“Being a woman of color, you’re at the bottom of every spectrum,” Rebecca Hill observes, her eyes pivoting intensely. “I can speak all day and no one will hear me because I’m a person of color and I’m a woman.”
Rebecca Hill is a senior sociology major and president of Black Student Union. She is also a member of the Coalition of Multicultural Engagement and works on campus planning events and weddings for EC alumni.
But despite her vast involvement, Hill does not identify herself as being extroverted.
“I’m a quiet person,” says Hill, drawing her black knitted cardigan closer around her shoulders, melting into the oversized armchair.
“That’s why I thought going to Elmhurst would be nice—because it’s a small campus,” she explains. Hill is a legacy student. Her father graduated from EC in the 1970s, and her younger brother is a freshman.
When Hill is not knee-deep in term papers and textbooks, she is curled up on her twin-sized bed, reading a worn self-help book or journaling about her distinctive experiences as a black woman. She used to knit and crochet too, but now her long, ringless fingers prefer an ink-fountain pen to crochet hooks.
“I don’t know what I want to do when I graduate, but I definitely want to be an advocate for other people,” she says determinedly.
The inclination to help runs deep for Hill.
“I’ve been homeless before,” she reveals, her eyes searching for understanding. “Honestly, I don’t even think I would be in school if I didn’t live on campus.”
For most of her life, Hill moved from place to place while her parents struggled to find a stable home. She was relieved when she finally landed at EC and moved into a dorm. Hill jokes that she has to live on campus because she does not have transportation.
“It’s a practical issue,” she laughs. “It’s hard to get around without a car!”
But being on campus is more than convenient—it is transformative. It has allowed her to be engaged in her many activities and form bonds with fellow students.
Classmate Emily Marquez admires Hill for her selflessness and advocacy.
“I'm very lucky to know Becca,” she gushes. Hill's gentle voice juxtaposes her firecracker personality, capturing and inspiring diverse student populations on campus. Marquez brands her spirit as “infectious.”
“I wouldn’t say I’m a spokesperson for students of color,” she says cautiously, clearly measuring her words. “But I guess I am a representative.”
Although Hill enjoys being a leader on campus, she often feels like her voice is silenced because of her uniquely racial and gendered experiences.
“It’s a lot of pressure being here,” she admits, gesturing around the lofty Founder’s Lounge common area. Her unmanicured hand lands heavily on her jean-clad lap.
“EC is a predominantly wealthy, white school, so sometimes it’s hard to figure out when I should speak and when I shouldn’t,” she admits. “Being the only person of color in a white space makes you wonder if you should share your experiences or just stay quiet.”
Hill’s philosophy for change is rooted in intersectionality. She tries to create a more inclusive community at EC where students recognize and appreciate their differences.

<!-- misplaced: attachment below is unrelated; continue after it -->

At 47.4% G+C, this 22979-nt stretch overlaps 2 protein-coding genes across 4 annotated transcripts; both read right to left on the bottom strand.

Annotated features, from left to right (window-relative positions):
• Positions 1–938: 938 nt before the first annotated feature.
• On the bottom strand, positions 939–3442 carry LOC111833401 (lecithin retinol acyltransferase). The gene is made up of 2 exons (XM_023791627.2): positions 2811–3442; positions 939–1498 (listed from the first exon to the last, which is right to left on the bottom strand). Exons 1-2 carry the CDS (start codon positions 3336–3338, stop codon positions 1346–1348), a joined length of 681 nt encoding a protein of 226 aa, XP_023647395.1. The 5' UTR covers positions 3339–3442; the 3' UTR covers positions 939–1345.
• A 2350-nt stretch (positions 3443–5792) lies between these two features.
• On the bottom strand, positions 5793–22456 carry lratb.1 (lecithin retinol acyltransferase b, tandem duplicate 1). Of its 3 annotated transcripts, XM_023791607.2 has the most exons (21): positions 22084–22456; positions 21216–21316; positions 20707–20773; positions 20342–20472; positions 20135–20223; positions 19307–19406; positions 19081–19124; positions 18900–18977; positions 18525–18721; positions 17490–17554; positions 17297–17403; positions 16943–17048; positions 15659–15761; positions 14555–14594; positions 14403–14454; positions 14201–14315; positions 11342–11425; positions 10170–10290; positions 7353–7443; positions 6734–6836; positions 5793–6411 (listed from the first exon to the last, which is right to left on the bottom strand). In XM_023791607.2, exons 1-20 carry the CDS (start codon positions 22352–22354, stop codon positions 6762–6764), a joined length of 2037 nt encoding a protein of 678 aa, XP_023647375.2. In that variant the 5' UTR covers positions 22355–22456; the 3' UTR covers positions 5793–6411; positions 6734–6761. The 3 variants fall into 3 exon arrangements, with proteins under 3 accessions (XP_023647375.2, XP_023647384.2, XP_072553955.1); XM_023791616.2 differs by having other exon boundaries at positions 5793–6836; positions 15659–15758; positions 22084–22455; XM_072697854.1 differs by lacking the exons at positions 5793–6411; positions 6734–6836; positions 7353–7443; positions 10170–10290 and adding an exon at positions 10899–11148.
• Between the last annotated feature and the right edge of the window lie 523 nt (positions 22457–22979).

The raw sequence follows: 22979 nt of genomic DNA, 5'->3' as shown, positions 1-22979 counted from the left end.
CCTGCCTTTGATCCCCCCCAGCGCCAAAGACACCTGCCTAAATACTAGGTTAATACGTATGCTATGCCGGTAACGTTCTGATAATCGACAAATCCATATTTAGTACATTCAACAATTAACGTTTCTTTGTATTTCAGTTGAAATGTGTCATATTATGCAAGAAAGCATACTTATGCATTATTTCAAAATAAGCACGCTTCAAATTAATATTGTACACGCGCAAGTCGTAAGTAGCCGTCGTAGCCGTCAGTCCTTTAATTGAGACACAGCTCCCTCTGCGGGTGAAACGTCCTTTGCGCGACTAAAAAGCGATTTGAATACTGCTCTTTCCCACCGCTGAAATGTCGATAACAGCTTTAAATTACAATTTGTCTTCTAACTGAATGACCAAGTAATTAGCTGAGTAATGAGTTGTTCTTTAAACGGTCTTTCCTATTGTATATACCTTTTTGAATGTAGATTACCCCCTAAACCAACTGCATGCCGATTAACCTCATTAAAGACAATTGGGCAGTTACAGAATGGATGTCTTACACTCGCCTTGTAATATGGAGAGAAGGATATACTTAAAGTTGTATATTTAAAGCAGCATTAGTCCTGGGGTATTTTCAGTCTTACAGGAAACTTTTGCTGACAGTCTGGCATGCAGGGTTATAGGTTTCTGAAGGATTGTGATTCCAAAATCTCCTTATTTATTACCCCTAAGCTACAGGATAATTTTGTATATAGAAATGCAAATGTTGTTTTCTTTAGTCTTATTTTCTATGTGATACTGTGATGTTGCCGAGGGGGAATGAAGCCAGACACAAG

“You are not just one thing,” she stresses.
Now that she has a seat at the table, Hill makes sure to talk about more than just race. She believes that a college campus is much more inclusive if professors and students can talk openly about privilege, and she makes it a point to discuss sexuality, gender, economic class and social status at every meeting.
“I think a lot of organizations are doing really good work on campus. People are going to each other’s events; they’re talking about LGBTQ issues and race issues,” she says excitedly. She shifts her frame excitedly in the seat. “It’s not perfect, but we are improving.”
Hill still wants to see changes. For her, little things like professors asking their students about preferred pronouns and students attending different campus events completely changes the EC experience.
“We all need to be a little more woke,” she laughs. Her body relaxes and a wide smile overtakes her makeup-free face.
“The things I need [from Elmhurst] may be different from what my friends need. There are some things we all want to talk about, and there are things no one wants to talk about. We can’t assume that we are all interested in the same issues.” Hill disagrees with pushing her beliefs on other people. Pressure is counterintuitive to change.
Classmate Taylor Lutz appreciates Hill’s level-headedness and progressive attitude.
“I think Rebecca has a big heart, and she’s a strong leader,” Lutz says. “She brings a positive energy to everything she does.”
Hill does not want to be a savior for students of color or an idol for every marginalized minority. She shies away from the camera and does not appreciate excessive attention, admitting that she does not like the idea of being the poster child for multiculturalism at EC.
Every time she is reminded of the banners hanging around campus embezzled with her name and photo, she cringes imperceptibly. Instead of basking in the glory of recognition and advertising herself, Hill pays it forward by being conscious of her own intersectionalities and acting kindly towards others on campus, even if she does not fully understand their experiences.
Despite her constant push for a more inclusive and progressive campus, she often feels like she could do something more to leave a mark on EC.
“You know, I’m not even sure that I’m making an impact,” she muses. “But I guess that’s something I’ll find out once I’m gone.”